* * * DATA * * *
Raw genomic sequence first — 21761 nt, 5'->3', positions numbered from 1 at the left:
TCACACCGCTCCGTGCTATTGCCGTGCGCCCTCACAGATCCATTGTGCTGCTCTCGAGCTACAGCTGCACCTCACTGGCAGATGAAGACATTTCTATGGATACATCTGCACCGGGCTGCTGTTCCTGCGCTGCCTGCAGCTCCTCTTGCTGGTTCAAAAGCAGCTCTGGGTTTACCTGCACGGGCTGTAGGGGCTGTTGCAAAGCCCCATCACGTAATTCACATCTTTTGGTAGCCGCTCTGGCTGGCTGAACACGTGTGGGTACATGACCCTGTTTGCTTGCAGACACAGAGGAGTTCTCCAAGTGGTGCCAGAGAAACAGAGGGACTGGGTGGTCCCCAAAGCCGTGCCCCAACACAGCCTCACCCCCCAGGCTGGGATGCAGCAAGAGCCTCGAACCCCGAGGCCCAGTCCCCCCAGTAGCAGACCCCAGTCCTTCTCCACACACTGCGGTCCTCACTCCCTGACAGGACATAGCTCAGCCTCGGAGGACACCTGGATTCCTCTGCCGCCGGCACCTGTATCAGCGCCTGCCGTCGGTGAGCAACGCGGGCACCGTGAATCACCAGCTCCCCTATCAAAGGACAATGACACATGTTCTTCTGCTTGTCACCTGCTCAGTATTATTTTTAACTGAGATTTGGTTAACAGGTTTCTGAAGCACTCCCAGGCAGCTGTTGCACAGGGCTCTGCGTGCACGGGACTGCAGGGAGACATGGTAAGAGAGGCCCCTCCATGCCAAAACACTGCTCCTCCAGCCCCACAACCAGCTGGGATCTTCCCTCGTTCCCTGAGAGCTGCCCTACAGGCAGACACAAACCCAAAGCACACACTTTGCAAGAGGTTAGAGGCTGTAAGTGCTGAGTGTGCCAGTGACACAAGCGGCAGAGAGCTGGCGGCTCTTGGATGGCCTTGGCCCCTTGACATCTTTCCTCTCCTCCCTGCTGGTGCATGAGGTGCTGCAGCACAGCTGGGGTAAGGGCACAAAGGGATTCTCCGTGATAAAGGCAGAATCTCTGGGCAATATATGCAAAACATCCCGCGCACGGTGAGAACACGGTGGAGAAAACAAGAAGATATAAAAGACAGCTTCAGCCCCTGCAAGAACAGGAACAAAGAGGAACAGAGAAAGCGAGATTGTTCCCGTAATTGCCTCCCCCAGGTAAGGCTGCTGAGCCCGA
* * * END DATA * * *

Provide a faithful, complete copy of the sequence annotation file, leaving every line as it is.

Raw genomic sequence first — 21761 nt, 5'->3', positions numbered from 1 at the left:
TCACACCGCTCCGTGCTATTGCCGTGCGCCCTCACAGATCCATTGTGCTGCTCTCGAGCTACAGCTGCACCTCACTGGCAGATGAAGACATTTCTATGGATACATCTGCACCGGGCTGCTGTTCCTGCGCTGCCTGCAGCTCCTCTTGCTGGTTCAAAAGCAGCTCTGGGTTTACCTGCACGGGCTGTAGGGGCTGTTGCAAAGCCCCATCACGTAATTCACATCTTTTGGTAGCCGCTCTGGCTGGCTGAACACGTGTGGGTACATGACCCTGTTTGCTTGCAGACACAGAGGAGTTCTCCAAGTGGTGCCAGAGAAACAGAGGGACTGGGTGGTCCCCAAAGCCGTGCCCCAACACAGCCTCACCCCCCAGGCTGGGATGCAGCAAGAGCCTCGAACCCCGAGGCCCAGTCCCCCCAGTAGCAGACCCCAGTCCTTCTCCACACACTGCGGTCCTCACTCCCTGACAGGACATAGCTCAGCCTCGGAGGACACCTGGATTCCTCTGCCGCCGGCACCTGTATCAGCGCCTGCCGTCGGTGAGCAACGCGGGCACCGTGAATCACCAGCTCCCCTATCAAAGGACAATGACACATGTTCTTCTGCTTGTCACCTGCTCAGTATTATTTTTAACTGAGATTTGGTTAACAGGTTTCTGAAGCACTCCCAGGCAGCTGTTGCACAGGGCTCTGCGTGCACGGGACTGCAGGGAGACATGGTAAGAGAGGCCCCTCCATGCCAAAACACTGCTCCTCCAGCCCCACAACCAGCTGGGATCTTCCCTCGTTCCCTGAGAGCTGCCCTACAGGCAGACACAAACCCAAAGCACACACTTTGCAAGAGGTTAGAGGCTGTAAGTGCTGAGTGTGCCAGTGACACAAGCGGCAGAGAGCTGGCGGCTCTTGGATGGCCTTGGCCCCTTGACATCTTTCCTCTCCTCCCTGCTGGTGCATGAGGTGCTGCAGCACAGCTGGGGTAAGGGCACAAAGGGATTCTCCGTGATAAAGGCAGAATCTCTGGGCAATATATGCAAAACATCCCGCGCACGGTGAGAACACGGTGGAGAAAACAAGAAGATATAAAAGACAGCTTCAGCCCCTGCAAGAACAGGAACAAAGAGGAACAGAGAAAGCGAGATTGTTCCCGTAATTGCCTCCCCCAGGTAAGGCTGCTGAGCCCGA